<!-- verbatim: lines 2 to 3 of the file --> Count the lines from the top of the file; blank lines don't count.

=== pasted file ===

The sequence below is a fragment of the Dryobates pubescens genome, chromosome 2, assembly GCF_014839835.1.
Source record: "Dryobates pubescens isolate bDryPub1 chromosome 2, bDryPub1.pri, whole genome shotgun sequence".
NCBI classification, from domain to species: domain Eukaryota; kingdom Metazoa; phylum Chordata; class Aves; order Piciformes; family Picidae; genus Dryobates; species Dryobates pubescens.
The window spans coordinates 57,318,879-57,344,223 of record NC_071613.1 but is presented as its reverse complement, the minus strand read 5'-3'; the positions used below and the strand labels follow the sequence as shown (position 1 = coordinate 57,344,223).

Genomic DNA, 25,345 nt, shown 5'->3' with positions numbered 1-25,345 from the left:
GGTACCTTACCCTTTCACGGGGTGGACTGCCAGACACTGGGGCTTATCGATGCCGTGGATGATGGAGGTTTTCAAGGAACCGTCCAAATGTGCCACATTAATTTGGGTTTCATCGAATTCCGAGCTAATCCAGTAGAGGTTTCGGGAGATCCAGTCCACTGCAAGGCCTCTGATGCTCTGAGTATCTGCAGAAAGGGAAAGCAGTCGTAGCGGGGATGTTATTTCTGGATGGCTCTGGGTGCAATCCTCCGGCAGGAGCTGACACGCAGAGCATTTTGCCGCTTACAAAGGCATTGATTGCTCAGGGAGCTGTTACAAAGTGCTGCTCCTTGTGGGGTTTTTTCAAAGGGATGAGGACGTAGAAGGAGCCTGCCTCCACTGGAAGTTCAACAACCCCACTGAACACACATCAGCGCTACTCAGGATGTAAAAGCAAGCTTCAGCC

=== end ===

Source record: "Dryobates pubescens isolate bDryPub1 chromosome 2, bDryPub1.pri, whole genome shotgun sequence".
NCBI classification, from domain to species: domain Eukaryota; kingdom Metazoa; phylum Chordata; class Aves; order Piciformes; family Picidae; genus Dryobates; species Dryobates pubescens.